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A long journey to motherhood

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After of struggling with grief for years, Jamie Mezin found the life she was looking for thousands of miles from anywhere she had looked before.

By Brad Bowman

Jamie Mezin never thought she would have children.

Tragedy detoured her life, and Mezin didn’t anticipate she would live long enough to be a mother.

At one point she never dreamed that she would have two loving children – Emma and Isaac – or a husband, Cornel, who would send her bible versus about love when they first met.

No, it wasn’t in the plan, at least not later in her life.

But when she was younger, she did have it all planned out. Husband, children, work, everything was set.

But, fate wasn’t ready for that plan. There was much more for Mezin to learn about herself and her faith. Her life seemed to spiral out of control and in a different direction that was far from the plans she first laid out. But this new direction, while full of potholes and difficulties, would eventually take her thousands of miles from home but closer to love than she’d been in years.

At 16 she had her life planned out – she got engaged and started working at animal clinics to begin her path toward becoming a veterinarian.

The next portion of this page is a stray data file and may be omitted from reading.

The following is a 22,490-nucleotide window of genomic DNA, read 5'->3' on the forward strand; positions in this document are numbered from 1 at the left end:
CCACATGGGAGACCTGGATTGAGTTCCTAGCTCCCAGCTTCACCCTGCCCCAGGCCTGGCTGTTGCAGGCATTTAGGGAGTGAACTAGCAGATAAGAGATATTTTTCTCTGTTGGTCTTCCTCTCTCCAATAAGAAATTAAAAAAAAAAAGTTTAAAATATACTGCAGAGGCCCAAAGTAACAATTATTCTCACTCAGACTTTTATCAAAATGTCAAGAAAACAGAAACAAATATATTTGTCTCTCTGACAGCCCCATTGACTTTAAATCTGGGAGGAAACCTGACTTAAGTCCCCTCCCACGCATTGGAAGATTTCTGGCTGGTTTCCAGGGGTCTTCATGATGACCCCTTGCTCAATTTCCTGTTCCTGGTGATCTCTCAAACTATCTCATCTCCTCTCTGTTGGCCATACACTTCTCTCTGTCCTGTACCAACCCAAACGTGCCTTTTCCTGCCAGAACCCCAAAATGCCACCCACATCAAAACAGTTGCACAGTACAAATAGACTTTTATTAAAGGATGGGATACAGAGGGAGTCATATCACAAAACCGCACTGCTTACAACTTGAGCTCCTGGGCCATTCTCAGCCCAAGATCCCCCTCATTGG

But then life put a wrench in those plans and set her on a course for self-destruction.

“When I was a teenager, I was engaged at 16,” she said. “We were swimming in Taylorsville Lake and he [her fiancé] died, and I couldn’t save him. So this self-destruction, the cause of it, was really to punish myself for not being able to save him.”

And for Mezin, tragedy didn’t stop there.

“At 19, my second year of college, one of my best friends died in a car accident,” she recalled. “So, my dream that I had decided upon when I was younger was not a driving force for me anymore. I didn’t care about myself.”

Having now lost two of the most important people in her young life, Mezin’s path changed.

Down the slippery slope

As a young college student, Mezin lost herself in the trappings of immediate gratification: drugs, alcohol — anything to take the pain away.

She didn’t see a connection between God and what life threw at her. The two worlds didn’t seem to coexist.

The pain took her identity. Her dreams and her focus changed, but according to Mezin, she would learn God was bigger than her mistakes.

“I would sneak into the Baptist Student Union. I would sneak in to learn about God and sneak back out before anyone could talk to me,” she said. “I only left a small crack for him to come into my life. I saw after a year some of the things he started to change in my life.”

The darkness around her outlook diminished. Life no longer seemed chaotic, tragic or senseless.